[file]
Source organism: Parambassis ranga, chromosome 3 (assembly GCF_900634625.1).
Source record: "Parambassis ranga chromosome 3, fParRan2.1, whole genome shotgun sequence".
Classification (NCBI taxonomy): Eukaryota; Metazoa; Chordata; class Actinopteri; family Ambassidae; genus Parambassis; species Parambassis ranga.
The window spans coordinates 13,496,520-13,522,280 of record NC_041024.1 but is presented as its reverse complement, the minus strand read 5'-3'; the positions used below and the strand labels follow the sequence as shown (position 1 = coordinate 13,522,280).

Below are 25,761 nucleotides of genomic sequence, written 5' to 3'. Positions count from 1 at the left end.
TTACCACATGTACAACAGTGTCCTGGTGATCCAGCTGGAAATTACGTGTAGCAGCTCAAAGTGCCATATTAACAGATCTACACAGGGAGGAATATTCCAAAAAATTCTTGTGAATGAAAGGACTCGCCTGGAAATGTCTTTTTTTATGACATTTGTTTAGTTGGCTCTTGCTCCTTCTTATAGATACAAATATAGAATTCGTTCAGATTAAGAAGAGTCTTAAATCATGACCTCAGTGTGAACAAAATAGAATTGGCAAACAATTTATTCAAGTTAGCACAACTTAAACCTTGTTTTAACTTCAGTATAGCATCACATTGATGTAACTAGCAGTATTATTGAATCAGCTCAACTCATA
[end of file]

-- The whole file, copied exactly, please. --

Source organism: Parambassis ranga, chromosome 3 (assembly GCF_900634625.1).
Source record: "Parambassis ranga chromosome 3, fParRan2.1, whole genome shotgun sequence".
Classification (NCBI taxonomy): Eukaryota; Metazoa; Chordata; class Actinopteri; family Ambassidae; genus Parambassis; species Parambassis ranga.
The window spans coordinates 13,496,520-13,522,280 of record NC_041024.1 but is presented as its reverse complement, the minus strand read 5'-3'; the positions used below and the strand labels follow the sequence as shown (position 1 = coordinate 13,522,280).

Below are 25,761 nucleotides of genomic sequence, written 5' to 3'. Positions count from 1 at the left end.
TTACCACATGTACAACAGTGTCCTGGTGATCCAGCTGGAAATTACGTGTAGCAGCTCAAAGTGCCATATTAACAGATCTACACAGGGAGGAATATTCCAAAAAATTCTTGTGAATGAAAGGACTCGCCTGGAAATGTCTTTTTTTATGACATTTGTTTAGTTGGCTCTTGCTCCTTCTTATAGATACAAATATAGAATTCGTTCAGATTAAGAAGAGTCTTAAATCATGACCTCAGTGTGAACAAAATAGAATTGGCAAACAATTTATTCAAGTTAGCACAACTTAAACCTTGTTTTAACTTCAGTATAGCATCACATTGATGTAACTAGCAGTATTATTGAATCAGCTCAACTCATA